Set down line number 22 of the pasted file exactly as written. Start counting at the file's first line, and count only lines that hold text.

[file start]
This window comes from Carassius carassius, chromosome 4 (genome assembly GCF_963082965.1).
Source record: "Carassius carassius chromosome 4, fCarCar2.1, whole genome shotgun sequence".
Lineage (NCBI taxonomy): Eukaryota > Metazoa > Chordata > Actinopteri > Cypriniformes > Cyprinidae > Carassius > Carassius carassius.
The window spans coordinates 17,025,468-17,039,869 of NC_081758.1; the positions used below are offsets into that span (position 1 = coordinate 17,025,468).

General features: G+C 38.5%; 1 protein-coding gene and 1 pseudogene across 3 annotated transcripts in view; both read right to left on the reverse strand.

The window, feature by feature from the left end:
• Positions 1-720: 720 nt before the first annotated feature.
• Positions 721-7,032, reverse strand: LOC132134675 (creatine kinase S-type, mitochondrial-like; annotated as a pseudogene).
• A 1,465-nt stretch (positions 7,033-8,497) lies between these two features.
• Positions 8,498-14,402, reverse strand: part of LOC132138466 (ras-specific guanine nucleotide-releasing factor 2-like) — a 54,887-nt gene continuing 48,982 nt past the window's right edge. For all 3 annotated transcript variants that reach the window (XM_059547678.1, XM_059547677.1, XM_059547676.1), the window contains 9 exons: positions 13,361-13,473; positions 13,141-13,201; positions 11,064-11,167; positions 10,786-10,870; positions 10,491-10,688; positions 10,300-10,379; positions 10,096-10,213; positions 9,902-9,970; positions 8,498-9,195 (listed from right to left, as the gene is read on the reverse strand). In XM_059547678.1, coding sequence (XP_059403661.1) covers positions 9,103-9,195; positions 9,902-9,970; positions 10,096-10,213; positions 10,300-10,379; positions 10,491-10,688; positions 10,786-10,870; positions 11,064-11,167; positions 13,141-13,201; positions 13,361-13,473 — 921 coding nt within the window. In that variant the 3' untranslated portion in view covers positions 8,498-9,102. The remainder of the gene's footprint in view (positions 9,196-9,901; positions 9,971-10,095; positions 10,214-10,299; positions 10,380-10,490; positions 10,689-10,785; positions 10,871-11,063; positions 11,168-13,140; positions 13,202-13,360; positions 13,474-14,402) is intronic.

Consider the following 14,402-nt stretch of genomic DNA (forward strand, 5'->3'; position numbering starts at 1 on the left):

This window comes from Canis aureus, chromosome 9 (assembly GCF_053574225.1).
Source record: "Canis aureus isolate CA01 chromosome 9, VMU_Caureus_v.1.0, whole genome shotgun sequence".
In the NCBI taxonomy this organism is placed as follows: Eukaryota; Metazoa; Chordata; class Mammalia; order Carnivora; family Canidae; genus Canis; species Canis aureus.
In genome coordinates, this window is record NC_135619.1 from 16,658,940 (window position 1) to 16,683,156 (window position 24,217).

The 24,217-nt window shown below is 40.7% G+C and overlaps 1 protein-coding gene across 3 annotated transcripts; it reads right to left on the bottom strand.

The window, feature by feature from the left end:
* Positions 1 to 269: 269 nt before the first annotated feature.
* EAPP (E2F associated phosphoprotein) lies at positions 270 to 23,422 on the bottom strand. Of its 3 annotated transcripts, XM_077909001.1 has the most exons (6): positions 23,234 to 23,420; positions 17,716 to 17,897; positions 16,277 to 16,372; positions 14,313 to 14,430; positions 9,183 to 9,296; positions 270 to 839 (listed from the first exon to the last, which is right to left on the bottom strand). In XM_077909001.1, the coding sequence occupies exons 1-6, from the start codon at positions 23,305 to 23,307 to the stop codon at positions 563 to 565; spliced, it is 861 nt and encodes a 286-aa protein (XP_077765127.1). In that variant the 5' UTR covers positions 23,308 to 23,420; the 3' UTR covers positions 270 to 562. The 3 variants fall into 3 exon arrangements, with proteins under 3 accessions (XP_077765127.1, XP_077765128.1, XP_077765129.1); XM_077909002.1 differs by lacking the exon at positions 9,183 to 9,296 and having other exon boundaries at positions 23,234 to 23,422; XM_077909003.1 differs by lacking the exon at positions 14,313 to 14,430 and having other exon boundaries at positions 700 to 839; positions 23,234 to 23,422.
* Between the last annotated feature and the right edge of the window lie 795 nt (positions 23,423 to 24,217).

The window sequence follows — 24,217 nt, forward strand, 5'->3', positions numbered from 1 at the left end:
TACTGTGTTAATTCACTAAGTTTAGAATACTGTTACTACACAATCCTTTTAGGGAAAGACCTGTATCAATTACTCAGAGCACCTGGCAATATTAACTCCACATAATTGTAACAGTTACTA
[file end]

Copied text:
TACTGTGTTAATTCACTAAGTTTAGAATACTGTTACTACACAATCCTTTTAGGGAAAGACCTGTATCAATTACTCAGAGCACCTGGCAATATTAACTCCACATAATTGTAACAGTTACTA